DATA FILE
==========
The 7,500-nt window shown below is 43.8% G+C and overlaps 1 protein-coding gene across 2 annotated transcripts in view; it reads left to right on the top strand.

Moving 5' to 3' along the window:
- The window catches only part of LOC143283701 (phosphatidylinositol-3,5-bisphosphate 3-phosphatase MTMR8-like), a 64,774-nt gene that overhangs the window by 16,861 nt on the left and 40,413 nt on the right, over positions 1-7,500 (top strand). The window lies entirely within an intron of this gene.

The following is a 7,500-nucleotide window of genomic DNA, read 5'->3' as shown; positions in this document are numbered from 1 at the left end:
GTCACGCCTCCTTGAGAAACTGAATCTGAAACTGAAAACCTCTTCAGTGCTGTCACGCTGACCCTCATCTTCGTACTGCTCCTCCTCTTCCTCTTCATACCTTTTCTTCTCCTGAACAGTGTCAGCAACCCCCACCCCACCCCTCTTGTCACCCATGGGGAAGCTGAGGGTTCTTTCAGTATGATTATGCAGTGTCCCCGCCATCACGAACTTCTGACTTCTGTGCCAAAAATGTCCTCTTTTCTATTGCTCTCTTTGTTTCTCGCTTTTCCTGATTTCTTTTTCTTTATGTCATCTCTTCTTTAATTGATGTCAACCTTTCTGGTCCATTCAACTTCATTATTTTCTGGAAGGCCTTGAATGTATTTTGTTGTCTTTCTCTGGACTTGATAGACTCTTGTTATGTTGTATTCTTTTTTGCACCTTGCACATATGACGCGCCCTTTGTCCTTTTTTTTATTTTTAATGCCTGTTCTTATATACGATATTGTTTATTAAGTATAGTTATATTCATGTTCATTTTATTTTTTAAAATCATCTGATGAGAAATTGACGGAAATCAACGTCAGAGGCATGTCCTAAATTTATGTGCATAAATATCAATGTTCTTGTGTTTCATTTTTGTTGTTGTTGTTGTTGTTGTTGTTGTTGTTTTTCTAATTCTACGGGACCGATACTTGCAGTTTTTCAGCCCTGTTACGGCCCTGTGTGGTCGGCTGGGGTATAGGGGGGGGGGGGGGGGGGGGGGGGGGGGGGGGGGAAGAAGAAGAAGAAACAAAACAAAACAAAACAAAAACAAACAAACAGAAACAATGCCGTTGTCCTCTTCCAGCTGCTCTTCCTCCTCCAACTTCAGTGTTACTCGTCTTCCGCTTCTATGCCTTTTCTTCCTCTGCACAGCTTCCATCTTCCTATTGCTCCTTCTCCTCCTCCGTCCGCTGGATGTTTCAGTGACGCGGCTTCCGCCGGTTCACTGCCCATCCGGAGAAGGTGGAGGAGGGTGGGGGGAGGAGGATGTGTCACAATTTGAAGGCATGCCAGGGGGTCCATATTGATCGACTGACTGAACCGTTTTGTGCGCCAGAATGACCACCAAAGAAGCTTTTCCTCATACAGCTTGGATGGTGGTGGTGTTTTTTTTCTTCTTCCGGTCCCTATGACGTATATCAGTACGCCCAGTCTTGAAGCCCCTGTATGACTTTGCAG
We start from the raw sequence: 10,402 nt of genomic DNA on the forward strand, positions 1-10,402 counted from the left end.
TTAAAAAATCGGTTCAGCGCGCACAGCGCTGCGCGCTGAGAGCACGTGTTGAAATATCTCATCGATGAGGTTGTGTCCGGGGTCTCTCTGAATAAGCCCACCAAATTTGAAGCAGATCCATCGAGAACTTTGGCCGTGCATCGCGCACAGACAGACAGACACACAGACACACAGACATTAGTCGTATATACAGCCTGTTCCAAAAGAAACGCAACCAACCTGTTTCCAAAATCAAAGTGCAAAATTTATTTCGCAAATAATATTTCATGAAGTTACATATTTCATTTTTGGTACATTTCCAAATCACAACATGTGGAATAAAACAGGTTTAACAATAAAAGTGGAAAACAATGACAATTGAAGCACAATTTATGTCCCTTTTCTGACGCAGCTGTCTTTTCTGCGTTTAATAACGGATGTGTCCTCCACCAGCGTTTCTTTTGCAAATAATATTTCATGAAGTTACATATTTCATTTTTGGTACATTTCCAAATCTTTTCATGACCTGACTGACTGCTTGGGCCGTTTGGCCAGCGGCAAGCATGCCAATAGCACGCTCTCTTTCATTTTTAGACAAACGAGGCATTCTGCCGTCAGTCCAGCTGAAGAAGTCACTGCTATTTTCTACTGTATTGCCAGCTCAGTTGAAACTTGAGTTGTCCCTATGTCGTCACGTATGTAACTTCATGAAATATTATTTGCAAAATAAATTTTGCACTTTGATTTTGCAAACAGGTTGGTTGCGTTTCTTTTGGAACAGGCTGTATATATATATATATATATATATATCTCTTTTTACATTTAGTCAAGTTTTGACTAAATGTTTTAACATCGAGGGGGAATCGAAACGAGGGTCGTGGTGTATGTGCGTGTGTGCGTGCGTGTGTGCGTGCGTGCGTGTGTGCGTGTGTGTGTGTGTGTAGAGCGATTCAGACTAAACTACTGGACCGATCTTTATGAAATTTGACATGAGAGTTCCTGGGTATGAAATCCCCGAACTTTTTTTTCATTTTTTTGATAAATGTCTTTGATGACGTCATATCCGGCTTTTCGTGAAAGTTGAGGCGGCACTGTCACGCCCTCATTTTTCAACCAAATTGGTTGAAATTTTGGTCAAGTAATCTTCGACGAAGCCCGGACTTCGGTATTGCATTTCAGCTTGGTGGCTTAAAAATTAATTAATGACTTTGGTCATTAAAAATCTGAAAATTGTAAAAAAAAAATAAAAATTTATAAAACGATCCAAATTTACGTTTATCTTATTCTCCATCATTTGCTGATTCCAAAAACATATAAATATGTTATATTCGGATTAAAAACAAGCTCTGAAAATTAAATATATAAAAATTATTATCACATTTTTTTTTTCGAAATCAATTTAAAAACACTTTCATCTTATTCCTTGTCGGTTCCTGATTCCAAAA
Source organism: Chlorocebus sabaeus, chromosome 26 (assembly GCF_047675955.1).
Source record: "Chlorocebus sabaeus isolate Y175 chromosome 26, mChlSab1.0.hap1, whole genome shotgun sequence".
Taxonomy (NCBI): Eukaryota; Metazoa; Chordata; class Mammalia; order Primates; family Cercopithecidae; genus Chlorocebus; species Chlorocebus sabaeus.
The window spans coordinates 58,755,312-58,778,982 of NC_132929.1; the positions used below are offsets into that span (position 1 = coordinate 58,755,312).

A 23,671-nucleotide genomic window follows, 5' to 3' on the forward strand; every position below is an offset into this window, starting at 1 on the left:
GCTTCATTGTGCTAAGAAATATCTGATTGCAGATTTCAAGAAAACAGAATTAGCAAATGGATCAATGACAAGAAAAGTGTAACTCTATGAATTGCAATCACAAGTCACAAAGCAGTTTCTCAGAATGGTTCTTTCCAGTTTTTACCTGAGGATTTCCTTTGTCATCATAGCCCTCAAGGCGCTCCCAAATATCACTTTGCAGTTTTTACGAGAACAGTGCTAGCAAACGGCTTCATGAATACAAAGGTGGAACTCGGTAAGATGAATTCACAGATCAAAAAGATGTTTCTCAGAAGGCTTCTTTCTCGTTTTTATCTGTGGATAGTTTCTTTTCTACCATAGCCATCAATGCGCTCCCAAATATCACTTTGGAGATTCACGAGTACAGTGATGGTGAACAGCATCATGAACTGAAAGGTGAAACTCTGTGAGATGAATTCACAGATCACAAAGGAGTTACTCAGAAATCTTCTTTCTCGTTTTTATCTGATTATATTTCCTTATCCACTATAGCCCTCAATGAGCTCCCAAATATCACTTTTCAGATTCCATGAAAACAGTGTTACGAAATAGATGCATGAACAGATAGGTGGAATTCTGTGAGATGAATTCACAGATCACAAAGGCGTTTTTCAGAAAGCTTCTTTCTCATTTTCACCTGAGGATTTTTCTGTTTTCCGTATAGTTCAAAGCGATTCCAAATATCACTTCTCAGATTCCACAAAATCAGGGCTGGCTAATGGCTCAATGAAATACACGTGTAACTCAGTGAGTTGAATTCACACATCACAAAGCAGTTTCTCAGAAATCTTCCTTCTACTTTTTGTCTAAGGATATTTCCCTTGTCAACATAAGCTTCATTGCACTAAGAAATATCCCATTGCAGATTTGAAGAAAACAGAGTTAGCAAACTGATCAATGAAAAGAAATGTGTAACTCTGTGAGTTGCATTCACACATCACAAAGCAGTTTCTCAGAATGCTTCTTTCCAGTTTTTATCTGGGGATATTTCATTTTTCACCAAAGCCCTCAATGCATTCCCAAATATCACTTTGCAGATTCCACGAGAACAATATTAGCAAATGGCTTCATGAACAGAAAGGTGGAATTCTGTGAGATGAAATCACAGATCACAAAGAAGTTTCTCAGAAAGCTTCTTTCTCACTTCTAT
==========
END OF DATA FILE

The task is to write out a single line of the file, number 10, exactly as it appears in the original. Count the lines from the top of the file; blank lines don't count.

Taxonomy (NCBI): Eukaryota; Metazoa; Chordata; class Mammalia; order Primates; family Cercopithecidae; genus Chlorocebus; species Chlorocebus sabaeus.